AESTUS is a series of stratified wooden vases combining traditional materials and modern technology. Carved from hundreds of layers of wood by an industrial robot, the vases capture the fluidity of the machine’s movements in the depth of the wooden texture. Displayed in tandem or as a conversation piece, each of the four vases in the series is functional and durable.
AESTUS is the first product design project from German architecture and wood researcher Oliver David Krieg. Building on almost ten years of experience in digital manufacturing of complex wood structures, AESTUS seeks to express the forces of formation in robotic fabrication, and to explore the dynamics of human, material and machine.
Each vase is meant as both an expression of the aesthetics of a modern manufacturing process, as well as a statement for contemporary wood design. The series’ distinctive material and iconic shape blends modern and traditional design qualities. Displayed in tandem or as a conversation piece, each of the four vases in the series is functional and durable.
A brushed stainless-steel inset marks the lip of the vase and serves as a durable water repository, which ends at the bottom as a setback platform. A wax finish serves as a natural protection to the wood. The vases are produced by the German carpentry Georg Ackermann GmbH, who worked closely with odk.design to allow for a direct data transfer from design to production. AESTUS is sold online on www.odk.design.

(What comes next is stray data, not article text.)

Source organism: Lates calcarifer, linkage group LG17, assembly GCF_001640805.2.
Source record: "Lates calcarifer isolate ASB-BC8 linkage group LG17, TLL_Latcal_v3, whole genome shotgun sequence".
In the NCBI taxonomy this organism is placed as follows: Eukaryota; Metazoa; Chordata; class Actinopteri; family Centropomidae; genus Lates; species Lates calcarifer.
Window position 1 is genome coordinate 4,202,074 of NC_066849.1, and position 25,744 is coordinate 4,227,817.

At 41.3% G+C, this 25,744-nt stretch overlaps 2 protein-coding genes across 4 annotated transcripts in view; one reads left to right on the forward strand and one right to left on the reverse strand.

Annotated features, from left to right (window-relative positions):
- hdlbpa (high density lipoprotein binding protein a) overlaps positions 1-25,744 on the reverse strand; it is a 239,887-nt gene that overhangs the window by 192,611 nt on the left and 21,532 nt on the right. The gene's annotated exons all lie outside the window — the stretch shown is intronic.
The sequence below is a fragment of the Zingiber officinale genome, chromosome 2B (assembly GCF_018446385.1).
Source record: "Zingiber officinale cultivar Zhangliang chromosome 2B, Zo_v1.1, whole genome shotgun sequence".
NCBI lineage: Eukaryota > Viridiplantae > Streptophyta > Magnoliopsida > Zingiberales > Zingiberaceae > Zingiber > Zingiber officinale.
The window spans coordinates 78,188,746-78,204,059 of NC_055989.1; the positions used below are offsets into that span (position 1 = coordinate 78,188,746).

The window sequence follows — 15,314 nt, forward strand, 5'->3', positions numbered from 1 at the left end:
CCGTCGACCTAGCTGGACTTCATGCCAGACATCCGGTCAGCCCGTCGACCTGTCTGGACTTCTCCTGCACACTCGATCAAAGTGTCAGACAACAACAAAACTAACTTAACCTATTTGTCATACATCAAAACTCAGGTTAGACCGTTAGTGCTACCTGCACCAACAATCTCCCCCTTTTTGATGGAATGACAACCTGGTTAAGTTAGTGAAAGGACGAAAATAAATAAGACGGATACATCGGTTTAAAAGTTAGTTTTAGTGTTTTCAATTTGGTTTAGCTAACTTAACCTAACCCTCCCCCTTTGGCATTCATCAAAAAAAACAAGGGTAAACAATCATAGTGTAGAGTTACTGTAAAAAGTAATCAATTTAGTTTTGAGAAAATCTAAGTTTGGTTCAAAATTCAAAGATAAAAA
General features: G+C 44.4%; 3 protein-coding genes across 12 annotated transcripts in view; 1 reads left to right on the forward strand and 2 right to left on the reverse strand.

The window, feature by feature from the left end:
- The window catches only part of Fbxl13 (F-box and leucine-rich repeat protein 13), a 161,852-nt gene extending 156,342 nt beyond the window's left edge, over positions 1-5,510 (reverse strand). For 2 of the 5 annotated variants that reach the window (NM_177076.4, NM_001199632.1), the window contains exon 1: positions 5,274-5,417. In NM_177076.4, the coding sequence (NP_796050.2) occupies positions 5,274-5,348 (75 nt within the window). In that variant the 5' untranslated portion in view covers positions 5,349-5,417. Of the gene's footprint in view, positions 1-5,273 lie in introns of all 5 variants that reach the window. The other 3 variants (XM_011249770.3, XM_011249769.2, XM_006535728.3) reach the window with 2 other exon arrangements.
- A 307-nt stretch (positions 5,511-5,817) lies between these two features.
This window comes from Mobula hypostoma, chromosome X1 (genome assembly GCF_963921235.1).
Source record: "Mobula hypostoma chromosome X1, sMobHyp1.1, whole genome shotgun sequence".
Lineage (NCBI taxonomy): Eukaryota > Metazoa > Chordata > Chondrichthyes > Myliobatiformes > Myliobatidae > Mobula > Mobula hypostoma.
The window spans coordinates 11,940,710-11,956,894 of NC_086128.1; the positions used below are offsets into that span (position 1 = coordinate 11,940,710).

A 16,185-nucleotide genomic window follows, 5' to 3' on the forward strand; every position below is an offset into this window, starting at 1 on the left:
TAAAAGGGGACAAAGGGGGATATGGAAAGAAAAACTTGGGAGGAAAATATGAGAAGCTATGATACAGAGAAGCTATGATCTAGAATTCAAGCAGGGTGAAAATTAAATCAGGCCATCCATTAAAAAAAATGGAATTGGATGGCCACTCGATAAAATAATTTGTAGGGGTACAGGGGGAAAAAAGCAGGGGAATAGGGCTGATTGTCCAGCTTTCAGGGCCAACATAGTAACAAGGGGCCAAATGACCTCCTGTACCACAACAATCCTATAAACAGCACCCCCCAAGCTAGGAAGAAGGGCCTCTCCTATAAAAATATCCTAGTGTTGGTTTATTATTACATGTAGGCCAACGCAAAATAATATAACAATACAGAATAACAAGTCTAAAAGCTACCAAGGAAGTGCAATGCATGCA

AESTUS is both a story of material exploration as it is of technical prowess. Each piece is reconstituted from layers of beech plywood that are pre-cut and assembled before milling, giving each vase its unique grain and stratified look. Each vase is then formed by the bespoke kinematics of a 7-axis industrial robot. Pushing the limits of 3D milling, in both tool path design and tooling complexity, each groove in the piece re-conciliates the destructive forces of the milling tool on the material with the precise movement of the robot.
As the grooves follow the vase’s shape down in a spiral pattern, they expand and contract in waves, capturing a moment of movement on the differentiated wooden texture. Ultimately, digital design, simulation and fabrication techniques serve merely as steps to reveal the unique material and tactile qualities of each AESTUS piece.
Text provided by Designer